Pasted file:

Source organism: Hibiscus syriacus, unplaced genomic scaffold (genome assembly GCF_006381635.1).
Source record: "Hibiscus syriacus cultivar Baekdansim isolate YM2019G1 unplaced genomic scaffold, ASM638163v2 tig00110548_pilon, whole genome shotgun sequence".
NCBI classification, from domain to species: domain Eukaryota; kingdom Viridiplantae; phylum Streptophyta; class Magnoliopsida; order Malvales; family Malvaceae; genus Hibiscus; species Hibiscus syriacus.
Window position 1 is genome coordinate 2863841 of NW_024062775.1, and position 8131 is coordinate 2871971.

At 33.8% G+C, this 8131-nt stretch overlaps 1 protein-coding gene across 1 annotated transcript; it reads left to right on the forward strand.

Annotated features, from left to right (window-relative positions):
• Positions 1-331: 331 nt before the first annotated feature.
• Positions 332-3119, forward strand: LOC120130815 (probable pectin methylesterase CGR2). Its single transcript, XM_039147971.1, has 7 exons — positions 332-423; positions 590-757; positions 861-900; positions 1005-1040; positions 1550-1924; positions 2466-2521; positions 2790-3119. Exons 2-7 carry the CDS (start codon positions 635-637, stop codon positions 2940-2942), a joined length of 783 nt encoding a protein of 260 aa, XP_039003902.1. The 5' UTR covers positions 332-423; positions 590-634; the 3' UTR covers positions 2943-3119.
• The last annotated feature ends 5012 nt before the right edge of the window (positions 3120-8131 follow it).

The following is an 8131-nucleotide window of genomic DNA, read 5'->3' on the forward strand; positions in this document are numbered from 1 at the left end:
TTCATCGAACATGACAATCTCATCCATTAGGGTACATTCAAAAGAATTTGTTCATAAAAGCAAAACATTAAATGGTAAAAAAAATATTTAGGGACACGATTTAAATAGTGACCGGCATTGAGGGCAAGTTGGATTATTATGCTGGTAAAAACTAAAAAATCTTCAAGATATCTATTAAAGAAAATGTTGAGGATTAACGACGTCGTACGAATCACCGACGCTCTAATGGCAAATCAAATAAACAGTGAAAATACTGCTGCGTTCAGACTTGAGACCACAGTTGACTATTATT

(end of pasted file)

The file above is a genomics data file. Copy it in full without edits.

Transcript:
Source organism: Hibiscus syriacus, unplaced genomic scaffold (genome assembly GCF_006381635.1).
Source record: "Hibiscus syriacus cultivar Baekdansim isolate YM2019G1 unplaced genomic scaffold, ASM638163v2 tig00110548_pilon, whole genome shotgun sequence".
NCBI classification, from domain to species: domain Eukaryota; kingdom Viridiplantae; phylum Streptophyta; class Magnoliopsida; order Malvales; family Malvaceae; genus Hibiscus; species Hibiscus syriacus.
Window position 1 is genome coordinate 2863841 of NW_024062775.1, and position 8131 is coordinate 2871971.

At 33.8% G+C, this 8131-nt stretch overlaps 1 protein-coding gene across 1 annotated transcript; it reads left to right on the forward strand.

Annotated features, from left to right (window-relative positions):
• Positions 1-331: 331 nt before the first annotated feature.
• Positions 332-3119, forward strand: LOC120130815 (probable pectin methylesterase CGR2). Its single transcript, XM_039147971.1, has 7 exons — positions 332-423; positions 590-757; positions 861-900; positions 1005-1040; positions 1550-1924; positions 2466-2521; positions 2790-3119. Exons 2-7 carry the CDS (start codon positions 635-637, stop codon positions 2940-2942), a joined length of 783 nt encoding a protein of 260 aa, XP_039003902.1. The 5' UTR covers positions 332-423; positions 590-634; the 3' UTR covers positions 2943-3119.
• The last annotated feature ends 5012 nt before the right edge of the window (positions 3120-8131 follow it).

The following is an 8131-nucleotide window of genomic DNA, read 5'->3' on the forward strand; positions in this document are numbered from 1 at the left end:
TTCATCGAACATGACAATCTCATCCATTAGGGTACATTCAAAAGAATTTGTTCATAAAAGCAAAACATTAAATGGTAAAAAAAATATTTAGGGACACGATTTAAATAGTGACCGGCATTGAGGGCAAGTTGGATTATTATGCTGGTAAAAACTAAAAAATCTTCAAGATATCTATTAAAGAAAATGTTGAGGATTAACGACGTCGTACGAATCACCGACGCTCTAATGGCAAATCAAATAAACAGTGAAAATACTGCTGCGTTCAGACTTGAGACCACAGTTGACTATTATT